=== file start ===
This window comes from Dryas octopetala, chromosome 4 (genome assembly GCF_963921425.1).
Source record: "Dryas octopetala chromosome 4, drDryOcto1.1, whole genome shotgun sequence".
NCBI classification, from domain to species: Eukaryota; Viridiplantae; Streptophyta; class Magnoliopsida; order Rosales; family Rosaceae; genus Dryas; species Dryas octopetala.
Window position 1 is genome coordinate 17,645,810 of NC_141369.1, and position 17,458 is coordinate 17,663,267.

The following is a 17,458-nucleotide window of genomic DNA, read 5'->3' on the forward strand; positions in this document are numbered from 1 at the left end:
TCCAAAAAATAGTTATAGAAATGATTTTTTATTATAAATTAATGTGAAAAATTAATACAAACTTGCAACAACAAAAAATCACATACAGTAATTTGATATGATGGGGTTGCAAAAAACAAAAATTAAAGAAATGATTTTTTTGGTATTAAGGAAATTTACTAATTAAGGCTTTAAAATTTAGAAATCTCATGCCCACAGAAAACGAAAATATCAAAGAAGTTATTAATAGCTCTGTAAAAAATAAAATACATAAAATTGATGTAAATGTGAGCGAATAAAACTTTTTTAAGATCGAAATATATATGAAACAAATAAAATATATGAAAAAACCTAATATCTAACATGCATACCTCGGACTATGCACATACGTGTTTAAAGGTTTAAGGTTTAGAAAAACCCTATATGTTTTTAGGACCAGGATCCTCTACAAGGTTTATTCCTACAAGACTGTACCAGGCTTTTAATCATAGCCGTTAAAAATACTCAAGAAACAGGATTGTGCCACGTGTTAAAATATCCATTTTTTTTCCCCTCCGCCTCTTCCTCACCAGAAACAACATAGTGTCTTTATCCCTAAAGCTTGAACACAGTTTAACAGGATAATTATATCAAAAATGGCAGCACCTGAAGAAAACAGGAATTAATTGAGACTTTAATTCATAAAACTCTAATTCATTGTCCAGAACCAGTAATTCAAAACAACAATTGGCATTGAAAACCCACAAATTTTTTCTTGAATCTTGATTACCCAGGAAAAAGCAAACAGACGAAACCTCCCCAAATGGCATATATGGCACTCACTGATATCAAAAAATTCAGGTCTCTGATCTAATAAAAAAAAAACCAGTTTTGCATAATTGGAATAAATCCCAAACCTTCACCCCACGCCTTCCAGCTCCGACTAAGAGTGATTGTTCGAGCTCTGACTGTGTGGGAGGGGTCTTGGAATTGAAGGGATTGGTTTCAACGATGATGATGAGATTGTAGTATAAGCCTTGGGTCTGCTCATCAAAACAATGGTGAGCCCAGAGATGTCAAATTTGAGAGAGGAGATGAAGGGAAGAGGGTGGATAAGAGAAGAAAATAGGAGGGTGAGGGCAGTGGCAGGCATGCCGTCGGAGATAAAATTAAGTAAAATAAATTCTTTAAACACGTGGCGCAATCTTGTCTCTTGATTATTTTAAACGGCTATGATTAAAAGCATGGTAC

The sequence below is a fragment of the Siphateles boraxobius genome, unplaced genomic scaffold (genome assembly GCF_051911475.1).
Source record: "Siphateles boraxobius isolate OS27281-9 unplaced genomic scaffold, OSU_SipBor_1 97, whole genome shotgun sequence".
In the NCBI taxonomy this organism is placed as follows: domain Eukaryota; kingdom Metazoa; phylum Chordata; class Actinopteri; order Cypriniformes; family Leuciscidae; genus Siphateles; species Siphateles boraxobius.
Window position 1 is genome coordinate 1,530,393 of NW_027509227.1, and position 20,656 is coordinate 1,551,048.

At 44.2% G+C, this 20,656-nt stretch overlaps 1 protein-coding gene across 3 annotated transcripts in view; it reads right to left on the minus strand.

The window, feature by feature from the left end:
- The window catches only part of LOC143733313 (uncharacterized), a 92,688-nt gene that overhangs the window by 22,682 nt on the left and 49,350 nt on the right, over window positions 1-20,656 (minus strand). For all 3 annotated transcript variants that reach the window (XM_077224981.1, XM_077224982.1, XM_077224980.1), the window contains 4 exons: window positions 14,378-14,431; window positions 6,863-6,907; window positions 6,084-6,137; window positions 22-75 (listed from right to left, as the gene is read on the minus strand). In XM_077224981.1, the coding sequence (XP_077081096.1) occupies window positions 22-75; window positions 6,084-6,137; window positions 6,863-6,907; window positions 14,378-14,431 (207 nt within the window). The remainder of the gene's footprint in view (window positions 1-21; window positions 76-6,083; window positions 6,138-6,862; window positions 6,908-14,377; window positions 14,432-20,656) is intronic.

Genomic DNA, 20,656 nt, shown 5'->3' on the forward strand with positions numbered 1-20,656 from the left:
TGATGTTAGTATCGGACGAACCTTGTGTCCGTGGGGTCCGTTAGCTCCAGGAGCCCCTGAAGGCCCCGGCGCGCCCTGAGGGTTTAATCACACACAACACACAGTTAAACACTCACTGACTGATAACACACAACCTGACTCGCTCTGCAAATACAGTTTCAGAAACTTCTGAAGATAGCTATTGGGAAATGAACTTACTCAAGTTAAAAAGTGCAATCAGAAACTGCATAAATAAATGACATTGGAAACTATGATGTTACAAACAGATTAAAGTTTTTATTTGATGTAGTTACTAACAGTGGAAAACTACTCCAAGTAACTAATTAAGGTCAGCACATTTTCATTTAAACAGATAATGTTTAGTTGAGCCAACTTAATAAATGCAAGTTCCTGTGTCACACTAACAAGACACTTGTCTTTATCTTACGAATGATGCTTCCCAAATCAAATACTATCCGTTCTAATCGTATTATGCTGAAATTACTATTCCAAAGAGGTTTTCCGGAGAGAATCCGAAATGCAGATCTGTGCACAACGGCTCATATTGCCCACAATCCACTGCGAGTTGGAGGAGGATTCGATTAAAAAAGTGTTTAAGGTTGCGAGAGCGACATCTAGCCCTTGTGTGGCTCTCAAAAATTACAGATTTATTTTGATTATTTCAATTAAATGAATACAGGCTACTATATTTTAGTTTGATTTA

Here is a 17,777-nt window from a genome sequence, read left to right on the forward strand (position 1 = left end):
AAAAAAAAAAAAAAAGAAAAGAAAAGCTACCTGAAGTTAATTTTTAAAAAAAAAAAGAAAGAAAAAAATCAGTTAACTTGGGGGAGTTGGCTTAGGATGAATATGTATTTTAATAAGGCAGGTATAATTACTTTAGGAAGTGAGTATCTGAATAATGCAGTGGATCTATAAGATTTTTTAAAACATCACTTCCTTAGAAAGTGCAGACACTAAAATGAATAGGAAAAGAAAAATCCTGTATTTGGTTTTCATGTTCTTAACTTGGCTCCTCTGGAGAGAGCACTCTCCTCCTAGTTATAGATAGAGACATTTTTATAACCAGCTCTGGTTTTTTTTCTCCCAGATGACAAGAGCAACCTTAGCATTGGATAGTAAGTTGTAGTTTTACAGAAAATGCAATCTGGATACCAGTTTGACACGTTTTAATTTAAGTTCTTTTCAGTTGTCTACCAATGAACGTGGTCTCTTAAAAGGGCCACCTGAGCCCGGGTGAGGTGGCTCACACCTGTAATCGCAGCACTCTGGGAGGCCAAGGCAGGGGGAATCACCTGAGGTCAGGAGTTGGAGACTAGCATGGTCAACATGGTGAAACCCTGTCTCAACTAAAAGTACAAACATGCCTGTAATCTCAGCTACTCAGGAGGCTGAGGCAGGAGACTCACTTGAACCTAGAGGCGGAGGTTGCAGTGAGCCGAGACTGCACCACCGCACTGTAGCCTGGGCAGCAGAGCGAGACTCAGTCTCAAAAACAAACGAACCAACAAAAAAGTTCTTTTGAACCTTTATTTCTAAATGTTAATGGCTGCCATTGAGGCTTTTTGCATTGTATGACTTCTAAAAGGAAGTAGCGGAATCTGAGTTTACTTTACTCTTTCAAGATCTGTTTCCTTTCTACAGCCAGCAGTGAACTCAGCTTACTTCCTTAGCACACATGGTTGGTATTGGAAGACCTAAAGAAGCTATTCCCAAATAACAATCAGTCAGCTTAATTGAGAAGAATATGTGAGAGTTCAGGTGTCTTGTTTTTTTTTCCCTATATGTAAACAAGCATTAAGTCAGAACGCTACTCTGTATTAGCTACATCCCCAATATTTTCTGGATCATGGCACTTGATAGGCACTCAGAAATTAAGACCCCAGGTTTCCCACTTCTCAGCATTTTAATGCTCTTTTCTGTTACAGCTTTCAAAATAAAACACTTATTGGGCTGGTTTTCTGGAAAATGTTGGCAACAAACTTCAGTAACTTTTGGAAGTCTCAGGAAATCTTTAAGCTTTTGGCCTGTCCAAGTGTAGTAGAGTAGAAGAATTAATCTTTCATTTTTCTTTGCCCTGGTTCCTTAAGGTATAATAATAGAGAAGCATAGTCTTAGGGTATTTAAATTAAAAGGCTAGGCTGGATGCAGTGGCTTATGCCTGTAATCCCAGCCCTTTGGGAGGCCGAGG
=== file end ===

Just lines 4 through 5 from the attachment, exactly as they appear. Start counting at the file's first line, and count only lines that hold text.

Window position 1 is genome coordinate 17,645,810 of NC_141369.1, and position 17,458 is coordinate 17,663,267.

The following is a 17,458-nucleotide window of genomic DNA, read 5'->3' on the forward strand; positions in this document are numbered from 1 at the left end: